The recent case of Indian traders being kidnapped in China has opened up a can of worms. Apart from the case revealing weaknesses in the Chinese judiciary (as I had highlighted in an editorial a few weeks back), it has also brought out in the open something that traders from India (and other countries) were facing for a long time but not speaking about openly. The big trade that happens between India and China is through the scores of wholesalers operating out of wholesale markets in India like the Sadar Bazaar in Delhi. These are not the big guys who prefer getting into litigation that easily; they also aren’t amongst those who operate with lawyers and bigger paraphernalia. These are smaller traders, though huge in numbers, who go to Chinese towns like Yiwu in particular and pick one or two containers of goods worth Rs. 30 lakh to a crore once every quarter. And they now fear entering China. The question is why? Can one incident of kidnapping shake up an entire community of traders, especially when China is such a good bargain for them? Or was this not that stray an incident after all?
Consider the case of Manish Rewari. He has been doing business in exactly the same town of China for years now. And swears by the advantages that China gives him in his business as he shows off a fascinating watch that he is wearing while narrating his story! He had first seen the same watch in a wholesale outlet in Karol Bagh (a shoppers’ paradise near Central Delhi). The shopkeeper quoted Rs.22k as the best price for the watch to Manish. Not be outdone like normal customers, this China believer – in his next trip to Yiwu – went around various shops and found out exactly the same watch. And the price for a single piece was Rs.2.5k; and for bulk order of more than a hundred pieces, Rs.1.2k per piece. A watch enthusiast, he picked up only one watch for his consumption.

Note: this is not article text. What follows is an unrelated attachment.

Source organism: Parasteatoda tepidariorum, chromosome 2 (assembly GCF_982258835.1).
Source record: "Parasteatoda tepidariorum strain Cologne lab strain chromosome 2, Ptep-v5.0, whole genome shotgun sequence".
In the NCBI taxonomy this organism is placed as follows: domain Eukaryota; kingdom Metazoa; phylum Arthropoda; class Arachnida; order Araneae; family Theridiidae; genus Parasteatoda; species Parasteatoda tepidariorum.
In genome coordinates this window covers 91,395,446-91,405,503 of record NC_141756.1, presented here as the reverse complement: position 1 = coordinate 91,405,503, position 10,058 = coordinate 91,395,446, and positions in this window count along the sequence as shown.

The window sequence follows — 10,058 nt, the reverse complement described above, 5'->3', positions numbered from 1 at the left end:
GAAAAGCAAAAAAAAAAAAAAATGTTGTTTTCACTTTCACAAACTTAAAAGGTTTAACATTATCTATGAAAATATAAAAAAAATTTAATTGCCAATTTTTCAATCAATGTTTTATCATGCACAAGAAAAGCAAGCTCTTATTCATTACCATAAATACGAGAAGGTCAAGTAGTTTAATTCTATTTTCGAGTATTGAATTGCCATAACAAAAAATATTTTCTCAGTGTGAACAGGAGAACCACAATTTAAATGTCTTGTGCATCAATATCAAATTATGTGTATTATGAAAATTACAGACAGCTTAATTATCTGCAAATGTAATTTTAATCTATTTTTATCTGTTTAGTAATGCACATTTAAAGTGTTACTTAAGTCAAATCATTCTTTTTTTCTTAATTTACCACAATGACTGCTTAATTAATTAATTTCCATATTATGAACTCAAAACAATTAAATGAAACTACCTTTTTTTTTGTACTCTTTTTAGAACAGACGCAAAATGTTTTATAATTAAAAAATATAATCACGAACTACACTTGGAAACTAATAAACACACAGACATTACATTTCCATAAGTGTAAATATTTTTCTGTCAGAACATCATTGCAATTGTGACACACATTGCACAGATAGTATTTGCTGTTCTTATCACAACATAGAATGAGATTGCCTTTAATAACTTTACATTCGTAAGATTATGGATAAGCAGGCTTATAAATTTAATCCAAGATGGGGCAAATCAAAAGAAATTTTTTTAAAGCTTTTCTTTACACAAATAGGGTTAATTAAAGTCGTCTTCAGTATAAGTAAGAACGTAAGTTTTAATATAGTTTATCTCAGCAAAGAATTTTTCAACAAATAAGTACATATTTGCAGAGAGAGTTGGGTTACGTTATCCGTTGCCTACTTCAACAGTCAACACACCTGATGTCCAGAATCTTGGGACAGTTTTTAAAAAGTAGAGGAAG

If that sounded nice, just a trip before this particular trip, Manish’s experience was not as good. He used to work with a Chinese agent then. During his previous trip, he had struck a small deal and purchased goods for Rs.75k through the said agent. The agent took the money, delivered him the goods, but never paid the original seller. The next time, when Manish came and tried to directly deal with the seller, the moment he provided his old receipt with the previous agent’s name to show the price at which he had bought the goods in the previous trip, the seller pounced upon him. His grudge was that he had not received the money for that particular transaction. Manish very courageously tried to defend himself by saying, truthfully, that he had obviously paid up for the same. This he did despite knowing “that they [the Chinese seller] could pick him up and make him disappear”. His reasoning clearly was of no help because soon, there were scores of the seller’s people and henchmen who came from all around and surrounded Manish. Sensing trouble, Manish approached the nearby police, who in their very usual unfriendly manner told him in Chinese that they were there to protect only the interest of the Chinese. That’s when good sense prevailed. Manish knew that he had come for just three days and had a lot of deals to strike. And this would only get messy. And spending a few days in jail like a few others he had heard of was not a great idea. Manish grudgingly agreed to strike a deal with the disgruntled seller, and paid fifty percent of the pending money again as settlement (since it was too small an amount) and fortunately got away.
- 17 February 2012 |
- Dr. Arindam On China